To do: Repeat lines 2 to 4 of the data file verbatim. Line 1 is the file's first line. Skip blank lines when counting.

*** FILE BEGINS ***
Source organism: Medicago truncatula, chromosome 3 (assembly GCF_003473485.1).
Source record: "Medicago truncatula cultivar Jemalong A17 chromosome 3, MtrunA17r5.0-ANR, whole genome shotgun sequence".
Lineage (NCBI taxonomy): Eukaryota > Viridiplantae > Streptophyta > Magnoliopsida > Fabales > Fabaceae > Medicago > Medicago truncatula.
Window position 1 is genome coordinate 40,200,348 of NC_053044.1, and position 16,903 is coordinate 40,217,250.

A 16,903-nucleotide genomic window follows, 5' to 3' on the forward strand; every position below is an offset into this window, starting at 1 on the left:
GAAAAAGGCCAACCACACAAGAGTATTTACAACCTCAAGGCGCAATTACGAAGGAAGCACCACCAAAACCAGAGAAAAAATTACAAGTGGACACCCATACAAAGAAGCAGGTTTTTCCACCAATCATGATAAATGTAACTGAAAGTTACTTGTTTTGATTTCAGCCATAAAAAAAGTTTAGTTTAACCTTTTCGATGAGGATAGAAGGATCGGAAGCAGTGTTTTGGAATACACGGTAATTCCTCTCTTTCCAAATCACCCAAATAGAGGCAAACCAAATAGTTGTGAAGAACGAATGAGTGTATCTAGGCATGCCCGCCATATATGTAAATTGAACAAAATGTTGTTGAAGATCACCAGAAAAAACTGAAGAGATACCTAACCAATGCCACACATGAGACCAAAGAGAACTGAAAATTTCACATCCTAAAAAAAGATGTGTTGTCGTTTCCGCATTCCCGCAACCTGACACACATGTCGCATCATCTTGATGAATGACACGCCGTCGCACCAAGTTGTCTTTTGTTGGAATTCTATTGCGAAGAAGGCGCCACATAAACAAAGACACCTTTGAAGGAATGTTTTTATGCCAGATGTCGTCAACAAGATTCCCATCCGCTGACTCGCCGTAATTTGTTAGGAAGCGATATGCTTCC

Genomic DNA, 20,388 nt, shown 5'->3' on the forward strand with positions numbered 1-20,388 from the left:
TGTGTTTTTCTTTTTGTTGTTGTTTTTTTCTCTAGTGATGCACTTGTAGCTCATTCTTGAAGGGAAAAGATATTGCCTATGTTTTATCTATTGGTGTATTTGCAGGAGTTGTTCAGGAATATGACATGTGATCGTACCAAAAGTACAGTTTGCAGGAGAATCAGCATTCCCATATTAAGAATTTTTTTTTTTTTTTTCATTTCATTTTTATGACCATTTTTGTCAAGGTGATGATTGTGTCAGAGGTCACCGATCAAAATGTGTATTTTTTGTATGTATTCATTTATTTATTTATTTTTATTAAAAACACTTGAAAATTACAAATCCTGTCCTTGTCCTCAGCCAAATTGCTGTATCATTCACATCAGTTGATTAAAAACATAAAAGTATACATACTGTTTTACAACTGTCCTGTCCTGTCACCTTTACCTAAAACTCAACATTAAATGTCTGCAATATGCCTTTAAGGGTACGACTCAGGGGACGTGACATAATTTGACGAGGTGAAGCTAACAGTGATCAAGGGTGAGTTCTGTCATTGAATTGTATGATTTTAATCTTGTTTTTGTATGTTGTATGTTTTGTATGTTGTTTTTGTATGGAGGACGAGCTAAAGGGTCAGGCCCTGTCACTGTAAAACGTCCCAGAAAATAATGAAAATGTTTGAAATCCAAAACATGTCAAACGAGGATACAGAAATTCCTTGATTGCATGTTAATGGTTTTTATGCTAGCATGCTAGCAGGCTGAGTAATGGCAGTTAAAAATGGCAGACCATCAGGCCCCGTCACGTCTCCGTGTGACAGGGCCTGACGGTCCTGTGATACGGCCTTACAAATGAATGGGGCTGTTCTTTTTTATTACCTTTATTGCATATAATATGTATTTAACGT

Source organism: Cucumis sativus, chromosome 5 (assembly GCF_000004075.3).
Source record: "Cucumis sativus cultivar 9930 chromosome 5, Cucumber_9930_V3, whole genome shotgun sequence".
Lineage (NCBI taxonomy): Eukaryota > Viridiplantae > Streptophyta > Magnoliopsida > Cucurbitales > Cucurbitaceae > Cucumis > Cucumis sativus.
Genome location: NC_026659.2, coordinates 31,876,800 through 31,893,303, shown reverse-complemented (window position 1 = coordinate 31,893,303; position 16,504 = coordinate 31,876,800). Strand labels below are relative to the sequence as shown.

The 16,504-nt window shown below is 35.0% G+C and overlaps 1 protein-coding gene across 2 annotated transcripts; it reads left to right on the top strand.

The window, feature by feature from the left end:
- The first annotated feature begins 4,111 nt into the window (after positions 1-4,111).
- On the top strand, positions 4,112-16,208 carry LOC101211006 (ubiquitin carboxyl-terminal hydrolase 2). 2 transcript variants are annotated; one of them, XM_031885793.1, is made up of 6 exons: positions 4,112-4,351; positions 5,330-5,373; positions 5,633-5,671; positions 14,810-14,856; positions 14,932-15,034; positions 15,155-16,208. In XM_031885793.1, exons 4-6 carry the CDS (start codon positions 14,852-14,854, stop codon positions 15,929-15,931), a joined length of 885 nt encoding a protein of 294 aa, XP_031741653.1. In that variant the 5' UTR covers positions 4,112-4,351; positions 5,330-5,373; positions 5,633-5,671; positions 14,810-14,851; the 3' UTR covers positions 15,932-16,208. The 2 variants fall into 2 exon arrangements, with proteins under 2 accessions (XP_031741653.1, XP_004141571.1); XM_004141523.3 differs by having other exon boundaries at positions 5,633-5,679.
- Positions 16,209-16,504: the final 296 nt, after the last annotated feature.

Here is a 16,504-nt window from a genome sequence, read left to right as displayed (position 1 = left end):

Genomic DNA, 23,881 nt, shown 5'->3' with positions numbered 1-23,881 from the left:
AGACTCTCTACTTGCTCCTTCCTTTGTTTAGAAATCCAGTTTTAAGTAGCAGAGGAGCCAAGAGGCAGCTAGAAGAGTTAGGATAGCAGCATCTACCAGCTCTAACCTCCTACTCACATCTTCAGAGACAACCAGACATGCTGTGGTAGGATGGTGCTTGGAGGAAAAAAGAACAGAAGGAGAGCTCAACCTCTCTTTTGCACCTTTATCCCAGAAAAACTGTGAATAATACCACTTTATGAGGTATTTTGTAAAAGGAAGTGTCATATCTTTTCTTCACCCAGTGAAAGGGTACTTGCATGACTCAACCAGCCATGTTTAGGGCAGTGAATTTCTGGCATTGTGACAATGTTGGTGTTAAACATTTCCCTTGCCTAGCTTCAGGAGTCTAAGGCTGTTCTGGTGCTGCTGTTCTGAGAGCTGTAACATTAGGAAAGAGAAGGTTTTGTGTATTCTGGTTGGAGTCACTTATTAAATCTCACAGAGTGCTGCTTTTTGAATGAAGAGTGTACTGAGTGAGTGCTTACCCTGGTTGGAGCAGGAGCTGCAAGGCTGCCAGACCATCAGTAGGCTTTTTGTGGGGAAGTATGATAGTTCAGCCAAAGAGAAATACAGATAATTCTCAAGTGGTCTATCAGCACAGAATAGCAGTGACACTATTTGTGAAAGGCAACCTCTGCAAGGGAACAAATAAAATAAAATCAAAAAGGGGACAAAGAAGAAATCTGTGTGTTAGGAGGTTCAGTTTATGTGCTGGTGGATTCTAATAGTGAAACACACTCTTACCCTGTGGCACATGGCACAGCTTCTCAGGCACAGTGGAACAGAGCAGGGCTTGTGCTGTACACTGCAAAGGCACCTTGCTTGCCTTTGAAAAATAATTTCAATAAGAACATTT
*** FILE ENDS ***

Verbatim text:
Source record: "Medicago truncatula cultivar Jemalong A17 chromosome 3, MtrunA17r5.0-ANR, whole genome shotgun sequence".
Lineage (NCBI taxonomy): Eukaryota > Viridiplantae > Streptophyta > Magnoliopsida > Fabales > Fabaceae > Medicago > Medicago truncatula.
Window position 1 is genome coordinate 40,200,348 of NC_053044.1, and position 16,903 is coordinate 40,217,250.